FFOZ let me down this week. In the commentary on Massei (Numbers 33:1 – 36:13), the writers attempt to explain the relevance of the land of Israel to non-Jewish and Jewish believers in Christ. They admit that many Christians find the physical descriptions of the land and borders irrelevant, writing, “After all, Christianity provides a spiritual inheritance in heaven, not an earthly inheritance.” If I read Christianity as “non-Jewish followers of Christ,” which seems to be the intended meaning here, then the phrase at the end that non-Jewish followers of Christ are not going to inherit any land on earth is a lie. According to Abraham’s covenant, all the children of Abraham—Jew and non-Jew—inherit the land! There is no Jew and gentile distinction within the covenant of Abraham, which is the covenant of an earthly possession of the land of Israel.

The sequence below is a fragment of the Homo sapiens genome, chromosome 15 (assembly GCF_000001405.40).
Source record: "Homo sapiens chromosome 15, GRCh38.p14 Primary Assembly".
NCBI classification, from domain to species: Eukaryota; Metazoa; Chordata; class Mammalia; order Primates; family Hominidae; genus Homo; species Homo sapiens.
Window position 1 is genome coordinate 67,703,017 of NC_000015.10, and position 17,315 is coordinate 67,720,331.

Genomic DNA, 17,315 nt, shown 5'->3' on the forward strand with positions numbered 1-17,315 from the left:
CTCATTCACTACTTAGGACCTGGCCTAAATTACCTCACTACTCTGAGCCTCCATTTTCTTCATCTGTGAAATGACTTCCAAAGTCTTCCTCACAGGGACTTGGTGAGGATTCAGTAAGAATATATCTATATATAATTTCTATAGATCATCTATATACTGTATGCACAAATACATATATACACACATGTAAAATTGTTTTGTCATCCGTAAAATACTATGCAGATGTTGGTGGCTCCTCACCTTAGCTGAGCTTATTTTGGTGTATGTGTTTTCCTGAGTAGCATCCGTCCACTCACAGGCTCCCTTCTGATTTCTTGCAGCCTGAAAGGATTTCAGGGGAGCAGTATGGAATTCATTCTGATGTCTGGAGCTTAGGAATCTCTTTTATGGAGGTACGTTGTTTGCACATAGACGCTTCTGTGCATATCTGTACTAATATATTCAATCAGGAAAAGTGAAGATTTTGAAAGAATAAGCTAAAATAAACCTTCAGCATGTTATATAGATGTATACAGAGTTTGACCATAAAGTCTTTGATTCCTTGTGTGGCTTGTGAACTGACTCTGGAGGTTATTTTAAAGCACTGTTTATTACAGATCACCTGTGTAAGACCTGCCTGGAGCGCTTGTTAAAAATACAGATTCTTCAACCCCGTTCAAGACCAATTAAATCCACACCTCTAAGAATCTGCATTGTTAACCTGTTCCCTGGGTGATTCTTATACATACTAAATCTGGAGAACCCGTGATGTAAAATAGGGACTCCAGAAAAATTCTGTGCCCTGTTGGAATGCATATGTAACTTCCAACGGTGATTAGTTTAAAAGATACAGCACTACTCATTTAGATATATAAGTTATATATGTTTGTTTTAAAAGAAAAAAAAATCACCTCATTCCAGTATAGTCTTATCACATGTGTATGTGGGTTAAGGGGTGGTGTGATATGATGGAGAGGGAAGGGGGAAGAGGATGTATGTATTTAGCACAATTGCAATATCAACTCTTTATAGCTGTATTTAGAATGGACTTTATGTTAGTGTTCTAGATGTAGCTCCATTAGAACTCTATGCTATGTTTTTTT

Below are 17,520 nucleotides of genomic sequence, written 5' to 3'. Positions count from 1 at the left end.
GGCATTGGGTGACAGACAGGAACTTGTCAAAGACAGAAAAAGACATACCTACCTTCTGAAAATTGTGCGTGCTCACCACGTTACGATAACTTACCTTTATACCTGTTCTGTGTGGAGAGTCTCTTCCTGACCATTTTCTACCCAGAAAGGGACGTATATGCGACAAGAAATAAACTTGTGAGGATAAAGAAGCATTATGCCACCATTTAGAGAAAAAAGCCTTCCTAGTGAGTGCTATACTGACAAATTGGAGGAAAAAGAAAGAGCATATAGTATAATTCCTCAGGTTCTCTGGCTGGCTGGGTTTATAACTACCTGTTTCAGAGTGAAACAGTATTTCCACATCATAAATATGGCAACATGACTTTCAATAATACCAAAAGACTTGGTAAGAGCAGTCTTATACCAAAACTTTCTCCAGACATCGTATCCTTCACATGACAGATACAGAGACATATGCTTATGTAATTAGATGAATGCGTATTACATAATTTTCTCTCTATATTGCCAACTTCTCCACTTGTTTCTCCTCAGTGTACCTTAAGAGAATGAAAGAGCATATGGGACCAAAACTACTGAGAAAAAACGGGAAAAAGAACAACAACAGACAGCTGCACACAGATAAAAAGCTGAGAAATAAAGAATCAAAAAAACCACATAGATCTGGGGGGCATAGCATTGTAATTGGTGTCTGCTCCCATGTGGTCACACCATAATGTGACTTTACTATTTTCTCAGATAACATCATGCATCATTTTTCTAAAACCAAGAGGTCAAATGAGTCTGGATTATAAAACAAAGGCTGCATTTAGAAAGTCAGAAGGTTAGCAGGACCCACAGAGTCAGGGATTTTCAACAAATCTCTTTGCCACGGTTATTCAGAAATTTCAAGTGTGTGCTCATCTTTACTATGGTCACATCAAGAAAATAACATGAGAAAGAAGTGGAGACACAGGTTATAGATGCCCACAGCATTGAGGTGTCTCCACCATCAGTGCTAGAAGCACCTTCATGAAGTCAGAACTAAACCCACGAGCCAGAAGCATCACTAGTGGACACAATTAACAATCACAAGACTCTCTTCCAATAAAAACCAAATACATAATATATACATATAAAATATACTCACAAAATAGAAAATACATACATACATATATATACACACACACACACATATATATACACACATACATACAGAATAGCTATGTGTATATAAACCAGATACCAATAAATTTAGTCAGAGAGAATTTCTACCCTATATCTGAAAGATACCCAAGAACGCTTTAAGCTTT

Spiritualizing the Torah is always a bit dangerous if one isn’t careful not to distort the literal meaning. The writers at FFOZ also muse, “In a spiritual sense, the land of Israel is the homeland of all believers…. For a Jewish believer the connection is even more relevant. Not only is the land of Israel the place of his spiritual origin, it is his literal inheritance in this world.” Spiritually, the land of Israel is the homeland of all believers, yes, of course, but that is true literally as well! The “relevant” connection for Jews is equally relevant for non-Jews.
There is only one faith, one Lord, and one body of believers, and it is made up of every tribe, nation, and tongue. The hostile dividing wall between Jew and non-Jew has been destroyed through the work of Yeshua. He reconciled them in his own body. What matters is not a person’s genetic identity but a person’s newly created heart that follows the Torah of God. There is only one assembly of God, so the question to ask believers, the only separating question in the entire household of faith is this: are you in the covenant, or are you out?